For rural jobs, “you should look at sparsity-based businesses” such as forestry and tourism as well as manufacturing that doesn't depend on having complementary industries nearby.
In North Carolina, some coastal and mountain towns are trying to start clusters of heritage-based enterprises by helping artisans such as potters and woodworkers strengthen their businesses and enticing more artisans to the area. Morgan says those efforts often begin with “revitalizing Main Streets,” which “are the heart and soul of towns,” then using “quality of life to attract entrepreneurs who are located elsewhere,” as well as tourists and, possibly, retirees looking for an interesting place to settle.
How well this approach works “is not fully documented,” but there is evidence that it has encouraged some communities to pull together with a “can-do attitude” to try to revitalize themselves, says Morgan. “At issue is whether such approaches “can make a dent, when you realize how many jobs aren't coming back.”
Nevertheless, “there's a lot of literature showing that small businesses are job creators if they can stay alive,” says Karen Chapple, associate director of the Institute of Urban and Regional Development at the University of California, Berkeley. So providing help to local small businesses, such as assistance with tax analysis and preparation, might help sustain entrepreneurs, she says.
One oft-heralded economic-development tool is the cluster — a geographical concentration of companies that are interconnected by being in the same industry, being part of the same supply chain or using the same set of job skills, for example. But while clusters can work for rural areas, they're no silver bullet, economists say.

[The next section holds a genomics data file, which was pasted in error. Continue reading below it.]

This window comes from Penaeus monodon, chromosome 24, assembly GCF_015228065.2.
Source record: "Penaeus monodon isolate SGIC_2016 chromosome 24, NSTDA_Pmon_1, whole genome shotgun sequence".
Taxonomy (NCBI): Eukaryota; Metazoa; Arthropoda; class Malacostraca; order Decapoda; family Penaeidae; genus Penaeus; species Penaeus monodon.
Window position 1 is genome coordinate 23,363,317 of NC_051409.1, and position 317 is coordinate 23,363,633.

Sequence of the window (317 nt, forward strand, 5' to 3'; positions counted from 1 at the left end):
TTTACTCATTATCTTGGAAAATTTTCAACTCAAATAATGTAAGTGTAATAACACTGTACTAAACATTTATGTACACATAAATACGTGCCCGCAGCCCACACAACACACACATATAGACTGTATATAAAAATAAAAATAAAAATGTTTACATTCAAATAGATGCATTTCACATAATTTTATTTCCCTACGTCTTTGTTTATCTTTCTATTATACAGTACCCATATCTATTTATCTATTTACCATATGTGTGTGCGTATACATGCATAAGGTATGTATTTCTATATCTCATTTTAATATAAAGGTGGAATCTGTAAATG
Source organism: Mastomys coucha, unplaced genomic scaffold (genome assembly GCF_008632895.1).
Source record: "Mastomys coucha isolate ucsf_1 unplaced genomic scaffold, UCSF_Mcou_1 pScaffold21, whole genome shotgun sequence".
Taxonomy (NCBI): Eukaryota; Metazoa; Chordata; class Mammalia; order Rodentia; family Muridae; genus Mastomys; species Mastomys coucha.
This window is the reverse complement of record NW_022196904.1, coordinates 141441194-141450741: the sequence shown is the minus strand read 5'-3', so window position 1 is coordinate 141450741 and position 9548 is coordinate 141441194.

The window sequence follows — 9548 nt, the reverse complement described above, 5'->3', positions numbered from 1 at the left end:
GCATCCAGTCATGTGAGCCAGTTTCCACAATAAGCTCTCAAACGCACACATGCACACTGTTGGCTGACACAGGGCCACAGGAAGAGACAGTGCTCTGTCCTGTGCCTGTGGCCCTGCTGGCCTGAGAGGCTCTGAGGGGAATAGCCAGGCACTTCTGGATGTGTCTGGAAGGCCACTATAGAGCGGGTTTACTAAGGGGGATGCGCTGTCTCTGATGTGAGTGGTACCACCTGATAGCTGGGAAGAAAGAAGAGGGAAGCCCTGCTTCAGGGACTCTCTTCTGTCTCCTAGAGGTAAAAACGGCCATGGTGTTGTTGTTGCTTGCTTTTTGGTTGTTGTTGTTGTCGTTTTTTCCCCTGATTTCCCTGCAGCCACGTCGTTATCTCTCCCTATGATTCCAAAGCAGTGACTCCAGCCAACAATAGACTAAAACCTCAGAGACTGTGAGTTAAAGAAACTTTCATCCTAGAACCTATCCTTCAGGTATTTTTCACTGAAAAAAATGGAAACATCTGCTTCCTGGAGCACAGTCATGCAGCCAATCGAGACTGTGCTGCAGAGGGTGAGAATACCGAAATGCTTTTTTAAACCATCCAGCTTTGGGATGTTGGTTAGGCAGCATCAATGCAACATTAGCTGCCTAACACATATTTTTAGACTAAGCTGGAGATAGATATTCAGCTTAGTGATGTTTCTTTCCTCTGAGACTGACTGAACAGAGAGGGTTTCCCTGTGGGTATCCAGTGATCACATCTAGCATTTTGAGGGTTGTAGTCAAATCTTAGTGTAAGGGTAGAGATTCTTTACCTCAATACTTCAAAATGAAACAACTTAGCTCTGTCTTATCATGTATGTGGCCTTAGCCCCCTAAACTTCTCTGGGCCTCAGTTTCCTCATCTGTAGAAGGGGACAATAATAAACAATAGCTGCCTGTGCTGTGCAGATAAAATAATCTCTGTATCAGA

“If there is a misperception” about clusters “it's that these programs have the potential to be adopted almost everywhere,” says David L. Barkley, professor emeritus of applied economics at South Carolina's Clemson University.
Existing businesses with solid growth potential to form the seed of the cluster are essential, Barkley says. Sometimes creativity is required to discover growth potential. For example, while American textile manufacturing has moved offshore, in South Carolina the industry has “spotted growth in the ‘miracle fiber’ sector,” such as athletic apparel that wicks away moisture and extra-warm lightweight hikers’ clothing, he says.
Even then, Barkley says, “you still have to be introspective and ask, ‘Do we have the resources needed’” to compete with other places to attract companies, including areas that have a head start. In the current economy, especially, “many communities aren't likely to be able to do it.”
Despite difficulties, however, “there are lots of interesting” small-scale clusters sustaining local economies, including rural ones, Barkley says. Montana sports a high-end custom log cabin industry, Kentucky has houseboat builders and an area in Mississippi manufactures custom upholstered furniture.
In North Carolina, a group of four distressed rural counties hopes to piggyback on an existing cluster in a nearby metropolitan area — the high-tech Research Triangle Park area, near Durham, just to their south, says Morgan. “They are trying to get economies of scale by collaborating on a large industrial park” that might attract complementary businesses “interested in the lower-cost” living of the rural counties.
— Marcia Clemmitt